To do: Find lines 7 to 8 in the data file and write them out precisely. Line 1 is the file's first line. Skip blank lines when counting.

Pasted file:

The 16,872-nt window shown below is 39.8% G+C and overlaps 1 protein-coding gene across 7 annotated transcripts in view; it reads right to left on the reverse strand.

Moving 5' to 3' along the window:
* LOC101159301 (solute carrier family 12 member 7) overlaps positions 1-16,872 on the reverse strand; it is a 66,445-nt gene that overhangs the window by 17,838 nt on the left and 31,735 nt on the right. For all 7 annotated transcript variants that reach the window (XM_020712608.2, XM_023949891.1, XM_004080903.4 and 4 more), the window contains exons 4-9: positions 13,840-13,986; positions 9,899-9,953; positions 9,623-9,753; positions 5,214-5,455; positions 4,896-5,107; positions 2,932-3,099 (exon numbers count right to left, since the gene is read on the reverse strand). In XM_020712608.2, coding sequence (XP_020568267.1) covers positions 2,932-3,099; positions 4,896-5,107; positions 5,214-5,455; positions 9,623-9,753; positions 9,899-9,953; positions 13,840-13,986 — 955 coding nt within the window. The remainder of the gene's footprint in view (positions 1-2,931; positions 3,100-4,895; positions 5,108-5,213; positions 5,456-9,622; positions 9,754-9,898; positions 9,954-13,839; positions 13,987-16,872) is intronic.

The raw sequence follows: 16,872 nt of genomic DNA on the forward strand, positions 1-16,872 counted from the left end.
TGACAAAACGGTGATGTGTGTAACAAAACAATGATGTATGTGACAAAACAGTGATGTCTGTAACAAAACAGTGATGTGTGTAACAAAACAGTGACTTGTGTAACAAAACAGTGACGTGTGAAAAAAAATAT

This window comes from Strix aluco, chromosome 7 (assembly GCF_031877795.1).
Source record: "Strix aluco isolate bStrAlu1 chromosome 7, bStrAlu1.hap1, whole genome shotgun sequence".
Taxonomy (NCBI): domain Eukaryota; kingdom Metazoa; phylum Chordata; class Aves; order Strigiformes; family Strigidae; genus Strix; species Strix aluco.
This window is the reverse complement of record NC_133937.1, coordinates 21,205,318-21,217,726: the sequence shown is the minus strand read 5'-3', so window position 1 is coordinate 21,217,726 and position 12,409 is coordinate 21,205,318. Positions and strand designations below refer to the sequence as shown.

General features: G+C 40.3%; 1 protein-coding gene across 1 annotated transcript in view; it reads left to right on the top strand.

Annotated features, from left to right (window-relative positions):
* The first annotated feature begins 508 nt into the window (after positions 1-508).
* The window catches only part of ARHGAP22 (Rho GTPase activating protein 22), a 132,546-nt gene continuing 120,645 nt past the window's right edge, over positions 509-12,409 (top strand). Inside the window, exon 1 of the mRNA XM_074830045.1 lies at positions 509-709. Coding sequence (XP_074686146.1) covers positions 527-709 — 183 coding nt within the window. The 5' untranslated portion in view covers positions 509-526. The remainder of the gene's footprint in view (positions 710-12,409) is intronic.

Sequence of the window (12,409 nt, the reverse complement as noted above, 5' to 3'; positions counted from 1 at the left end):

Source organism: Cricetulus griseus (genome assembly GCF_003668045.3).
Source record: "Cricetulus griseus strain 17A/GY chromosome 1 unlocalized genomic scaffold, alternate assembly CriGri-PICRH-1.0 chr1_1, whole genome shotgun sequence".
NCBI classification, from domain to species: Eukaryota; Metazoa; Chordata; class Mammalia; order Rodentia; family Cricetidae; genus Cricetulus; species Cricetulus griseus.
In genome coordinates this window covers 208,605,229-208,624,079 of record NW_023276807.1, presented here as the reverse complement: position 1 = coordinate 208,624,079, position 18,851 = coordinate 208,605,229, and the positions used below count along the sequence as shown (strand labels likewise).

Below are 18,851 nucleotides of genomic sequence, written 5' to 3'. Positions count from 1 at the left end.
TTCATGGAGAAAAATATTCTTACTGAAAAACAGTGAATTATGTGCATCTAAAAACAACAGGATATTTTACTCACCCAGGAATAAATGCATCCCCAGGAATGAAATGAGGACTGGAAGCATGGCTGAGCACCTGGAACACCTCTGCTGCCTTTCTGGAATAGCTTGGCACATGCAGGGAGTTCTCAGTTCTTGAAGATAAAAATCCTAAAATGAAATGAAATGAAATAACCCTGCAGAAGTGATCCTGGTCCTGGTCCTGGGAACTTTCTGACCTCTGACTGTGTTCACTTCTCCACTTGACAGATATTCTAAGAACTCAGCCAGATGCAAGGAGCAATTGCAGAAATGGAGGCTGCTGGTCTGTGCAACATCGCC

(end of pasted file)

Source record: "Strix aluco isolate bStrAlu1 chromosome 7, bStrAlu1.hap1, whole genome shotgun sequence".
Taxonomy (NCBI): domain Eukaryota; kingdom Metazoa; phylum Chordata; class Aves; order Strigiformes; family Strigidae; genus Strix; species Strix aluco.